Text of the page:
QRM: Why do you think it is important that queer audiences are able to see themselves represented in the games they play, and in the developers who make the games they see? What can we do to improve the industry for queer audiences and devs?
Josie: It's hard to explain feeling like you're the only queer kid on the team. That outside-looking-in feeling is pernicious and easy to accept, but it's SUCH a breath of fresh air to feel like you belong. An important gaming-while-trans thing that happens is that Professor Oak asks if you're a boy or a girl ONE TIME and that's it! No one misgenders you. Having games respect who you are and really, honestly, allow you to be who you are and see other characters share your experiences and perspective... It's an intoxicating validation. And as a queer dev, I can push to PROVIDE that validation. And that's an incredible power. To tell folks 'you're not alone. You're not broken.'
As for improving the industry, we KNOW how to do it; the status quo just has an inertia. Studios are starting to ban players for racist speech in chat... But why was that EVER tolerated, let alone allowed to become part for the course for online interaction. As I mentioned before, things are shifting, and they'll keep shifting. We just gotta push. I'm very fortunate in that I can afford to be out and loud and proud, so I'm trying to leverage that privilege to push as hard as I can
QRM: Have you ever mentored somebody in your role in games, or been mentored? If so, what made these experiences worthwhile for you?
Question asked by @pepelanova.
Josie: It's not an opportunity I've had! Most teams I've been on have only had one VFX artist, and when they've hired another it's been a dude who was positioned above me. But I'd adore the opportunity to help someone get ahead in this industry. It can be really rough! Hopefully in the future I'll get that chance.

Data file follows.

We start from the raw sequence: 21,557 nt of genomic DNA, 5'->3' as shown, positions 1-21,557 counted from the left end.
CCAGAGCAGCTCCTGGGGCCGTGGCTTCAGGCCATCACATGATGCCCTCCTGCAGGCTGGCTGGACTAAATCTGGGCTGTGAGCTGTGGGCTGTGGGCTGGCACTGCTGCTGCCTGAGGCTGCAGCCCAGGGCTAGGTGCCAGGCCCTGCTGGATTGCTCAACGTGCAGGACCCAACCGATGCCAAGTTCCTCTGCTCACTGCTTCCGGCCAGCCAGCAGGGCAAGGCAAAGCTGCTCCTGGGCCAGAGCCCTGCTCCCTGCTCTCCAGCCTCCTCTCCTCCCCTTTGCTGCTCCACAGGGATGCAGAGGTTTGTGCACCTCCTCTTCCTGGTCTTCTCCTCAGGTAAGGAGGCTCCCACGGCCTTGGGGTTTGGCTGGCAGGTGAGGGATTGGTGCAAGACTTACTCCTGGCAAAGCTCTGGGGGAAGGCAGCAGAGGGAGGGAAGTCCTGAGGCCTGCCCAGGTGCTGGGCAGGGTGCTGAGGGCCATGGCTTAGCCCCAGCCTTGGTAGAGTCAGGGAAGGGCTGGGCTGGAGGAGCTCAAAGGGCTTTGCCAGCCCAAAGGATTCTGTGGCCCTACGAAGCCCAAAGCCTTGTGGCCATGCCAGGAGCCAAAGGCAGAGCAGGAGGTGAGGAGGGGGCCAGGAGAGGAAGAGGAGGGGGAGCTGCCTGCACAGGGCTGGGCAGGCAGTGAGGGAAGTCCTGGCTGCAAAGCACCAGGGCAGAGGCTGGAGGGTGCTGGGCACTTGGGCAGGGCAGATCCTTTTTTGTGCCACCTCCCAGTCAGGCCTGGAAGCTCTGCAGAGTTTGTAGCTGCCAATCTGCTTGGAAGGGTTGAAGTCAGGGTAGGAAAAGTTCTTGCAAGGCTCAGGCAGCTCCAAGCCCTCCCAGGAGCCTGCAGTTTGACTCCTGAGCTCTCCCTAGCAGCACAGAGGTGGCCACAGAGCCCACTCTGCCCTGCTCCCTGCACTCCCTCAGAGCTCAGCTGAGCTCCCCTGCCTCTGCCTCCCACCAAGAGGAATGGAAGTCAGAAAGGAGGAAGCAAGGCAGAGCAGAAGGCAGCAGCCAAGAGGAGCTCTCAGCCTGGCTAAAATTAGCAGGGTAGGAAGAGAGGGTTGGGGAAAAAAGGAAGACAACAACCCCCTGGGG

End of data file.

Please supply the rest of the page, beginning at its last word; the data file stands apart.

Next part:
QRM: In what ways can non-queer folk increase and support queer diversity present within games, as well as in the industry more broadly? How can we all work to support intersectional approaches to diversity, and why is this important?
Josie: We collectively need to see each other more. Complexly. If someone's practices or actions are different from our own, we should try to see where they're coming from, and allow for ideas beyond our own. And the paradox-of-tolerance flip side to that is that we are ALL obligated to shut down bigotry of all stripes, not just the bigotry that affects us. Fight racism and sexism and homophobia and classism EVERYWHERE. Make bigots uncomfortable and unwelcome, and we will strengthen and nurture a powerful and positive community. We're all in this together, so we need to fight to protect each other. ESPECIALLY those from different social/gender/cultural communities than our own.
QRM: Is there a message that you would like to share with the queer game players, game studies researchers, and other interested folks who comprise the Queerly Represent Me community?
Josie: I've been soap-boxing a lot, so I feel like I've said my piece. Don't be a jerk, don't tolerate jerks, and know that you're not alone.